A Night with the Stars, a insiders take on the NHL Awards

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Last Wednesday I had the opportunity to attend the NHL awards at the Palms Resort in Las Vegas, Nevada. Never having gone to one before I certainly didn’t know what to expect when it came to showtime. Prior to the actual show fans were invited to gather around the red carpet where players, their families, and top dogs of the NHL would walk en route to the Pearl Concert Theater.

Many of the nominees and regular season winners would stop to be interviewed prior to walking in and some such as Henrik Sedin, Steven Stamkos, Sidney Crosby, and Martin Brodeur who had already secured their individual awards would be presented with them and later replayed to viewers to make it seem live.

Once inside the hotel guests would make their way to their seats and be briefed by the producer on how the show would run and when to produce applause or reactions to pre-taped events such as the performance by Snoop Dogg. Audience members were forbidden to taking any pictures or videos but seeing how I don’t attend league award shows often I figured I would risk getting told to turn my cameras off anyway.

Compared to past NHL award shows I’ve watched this one was much edgier with it’s jokes and flow. Known as more of a reserved sport to many, hockey has always tried to stay clear of things that would reflect on the league but this show pushed the envelope several times which made the experience much more enjoyable. The Russian humor provided by Pavel Datsyuk(whose acceptance speech can be found below) and Alex Ovechkin’s two part speech showed the more colorful side of the players.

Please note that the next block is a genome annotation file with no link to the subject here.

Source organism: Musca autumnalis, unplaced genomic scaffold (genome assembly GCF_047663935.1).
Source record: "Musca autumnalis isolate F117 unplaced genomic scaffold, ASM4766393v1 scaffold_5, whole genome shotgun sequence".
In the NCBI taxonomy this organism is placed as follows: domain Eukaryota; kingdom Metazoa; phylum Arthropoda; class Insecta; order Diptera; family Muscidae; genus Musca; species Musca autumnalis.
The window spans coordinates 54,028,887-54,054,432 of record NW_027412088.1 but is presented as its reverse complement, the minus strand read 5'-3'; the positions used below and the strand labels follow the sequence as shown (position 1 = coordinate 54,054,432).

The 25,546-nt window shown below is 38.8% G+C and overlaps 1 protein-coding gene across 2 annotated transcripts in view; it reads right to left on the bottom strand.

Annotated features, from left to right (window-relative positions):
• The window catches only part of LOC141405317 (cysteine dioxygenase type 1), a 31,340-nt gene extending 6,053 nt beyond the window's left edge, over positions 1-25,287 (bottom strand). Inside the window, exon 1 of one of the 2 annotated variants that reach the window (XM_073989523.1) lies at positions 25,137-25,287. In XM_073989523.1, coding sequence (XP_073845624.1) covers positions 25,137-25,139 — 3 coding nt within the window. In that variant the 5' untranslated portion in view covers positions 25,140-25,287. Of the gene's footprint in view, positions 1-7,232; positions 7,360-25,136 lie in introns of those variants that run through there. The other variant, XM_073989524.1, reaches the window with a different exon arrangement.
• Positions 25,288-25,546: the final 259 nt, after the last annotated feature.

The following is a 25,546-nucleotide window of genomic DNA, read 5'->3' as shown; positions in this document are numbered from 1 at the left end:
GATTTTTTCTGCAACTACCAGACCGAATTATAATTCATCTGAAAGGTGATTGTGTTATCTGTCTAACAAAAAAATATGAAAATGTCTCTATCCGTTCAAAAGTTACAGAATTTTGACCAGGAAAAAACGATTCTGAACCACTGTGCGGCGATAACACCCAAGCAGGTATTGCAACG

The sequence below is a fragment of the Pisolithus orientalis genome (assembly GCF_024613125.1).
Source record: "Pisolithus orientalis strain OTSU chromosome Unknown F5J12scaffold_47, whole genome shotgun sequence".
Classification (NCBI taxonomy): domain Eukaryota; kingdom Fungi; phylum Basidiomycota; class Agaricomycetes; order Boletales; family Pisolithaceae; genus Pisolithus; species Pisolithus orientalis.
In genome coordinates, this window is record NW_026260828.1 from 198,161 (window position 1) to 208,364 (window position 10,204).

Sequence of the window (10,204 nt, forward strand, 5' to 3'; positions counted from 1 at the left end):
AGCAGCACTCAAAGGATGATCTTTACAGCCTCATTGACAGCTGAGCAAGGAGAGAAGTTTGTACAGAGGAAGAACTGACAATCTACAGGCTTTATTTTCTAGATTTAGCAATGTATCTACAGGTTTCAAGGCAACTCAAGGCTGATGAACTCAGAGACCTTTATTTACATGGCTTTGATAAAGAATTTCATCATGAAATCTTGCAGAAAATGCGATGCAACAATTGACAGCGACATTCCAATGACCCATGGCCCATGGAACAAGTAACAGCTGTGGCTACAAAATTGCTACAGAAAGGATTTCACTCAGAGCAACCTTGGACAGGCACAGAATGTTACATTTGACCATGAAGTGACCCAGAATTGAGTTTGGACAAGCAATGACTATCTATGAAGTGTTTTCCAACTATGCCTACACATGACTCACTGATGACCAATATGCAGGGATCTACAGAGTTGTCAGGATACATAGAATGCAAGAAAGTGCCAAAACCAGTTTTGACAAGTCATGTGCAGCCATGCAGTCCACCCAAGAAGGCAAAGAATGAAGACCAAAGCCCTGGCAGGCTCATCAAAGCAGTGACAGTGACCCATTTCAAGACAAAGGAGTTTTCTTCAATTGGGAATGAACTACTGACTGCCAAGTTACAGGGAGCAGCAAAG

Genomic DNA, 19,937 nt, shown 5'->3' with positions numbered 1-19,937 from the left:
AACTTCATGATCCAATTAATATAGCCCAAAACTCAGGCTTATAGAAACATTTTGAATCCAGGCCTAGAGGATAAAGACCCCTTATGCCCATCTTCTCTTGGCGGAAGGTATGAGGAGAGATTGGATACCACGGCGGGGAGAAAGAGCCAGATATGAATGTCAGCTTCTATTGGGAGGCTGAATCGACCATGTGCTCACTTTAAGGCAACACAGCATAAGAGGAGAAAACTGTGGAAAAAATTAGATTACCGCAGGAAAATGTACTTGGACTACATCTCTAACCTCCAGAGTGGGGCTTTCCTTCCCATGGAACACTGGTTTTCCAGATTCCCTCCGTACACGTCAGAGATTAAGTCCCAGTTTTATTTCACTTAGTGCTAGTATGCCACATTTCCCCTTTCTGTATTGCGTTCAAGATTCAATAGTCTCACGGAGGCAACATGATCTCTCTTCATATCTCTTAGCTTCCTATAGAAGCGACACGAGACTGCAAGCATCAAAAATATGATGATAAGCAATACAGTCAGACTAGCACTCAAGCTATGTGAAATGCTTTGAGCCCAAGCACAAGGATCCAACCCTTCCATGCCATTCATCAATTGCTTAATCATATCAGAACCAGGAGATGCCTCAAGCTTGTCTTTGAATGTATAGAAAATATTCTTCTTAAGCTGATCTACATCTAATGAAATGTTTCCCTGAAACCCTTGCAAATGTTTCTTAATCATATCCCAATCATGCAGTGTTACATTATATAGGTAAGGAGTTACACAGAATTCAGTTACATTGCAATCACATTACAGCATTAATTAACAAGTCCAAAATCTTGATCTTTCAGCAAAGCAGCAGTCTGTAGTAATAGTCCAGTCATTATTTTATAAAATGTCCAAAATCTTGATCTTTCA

Can we one day see a show hosted by Ovie himself? That might be a tough sell but I grantee it would make for good television. Even Jay Mohr was funny despite hating hockey. On the award front, Datsyuk would win his third straight Selke Trophy for best defensive forward but would lose out on his fourth straight Lady Bing to Martin St.Louis. Speaking of St. Louis, he would refer to his blackberry to read off his thank you’s which was definitely a sign of the times.

As for Ovechkin he would win his third straight Ted Lindsay Award (formerly known as the Lester B. Pearson Award) for most outstanding player as voted by the NHLPA. He would miss out on the Hart Memorial (MVP) trophy to Henrik Sedin however who might have deserved it slightly more in my opinion.

Also losing out on an award was Ilya Bryzgalov who came in second to Ryan Miller for the Vezina for best goalie. While I think most of the voting was based off Olympic performance since I enjoy conspiracy theories am a true Russian patriot I believe that Bryz was the backbone to a dying franchise unlike Miller whose stats plummeted after the Olympic break. Being a Devils fan I would have been more upset if Brodeur would have won yet another one over Bryz but he finished third in the voting.

After the award show concluded many were invited to the after-party by the pool section of the resort where we got to rub shoulders with NHL elite such as commissioner Gary Bettman. There was definitely something about going to the bar and looking to your left and seeing Luc Robitaille ordering a drink or turning around and bumping into Brett Hull.

From a hockey fan’s perspective it just got better and better as more people filled into the open space. Making a special appearance was none other than Lord Stanley’s Cup which was placed on a stand in the middle of the pool for all to see. Players past and present joined party goes, award presenters and other NHL execs for a night which ended up being very enjoyable for yours truly although I wished more players were in attendance. You can find more of the pictures I took here and enjoy Pavel Datsyuk’s speech below

http://vimeo.com/moogaloop.swf?clip_id=12879460&server=vimeo.com&show_title=1&show_byline=1&show_portrait=0&color=&fullscreen=1

Pavel Datsyuk win’s third straight Selke Trophy from Sergei Miledin on Vimeo.

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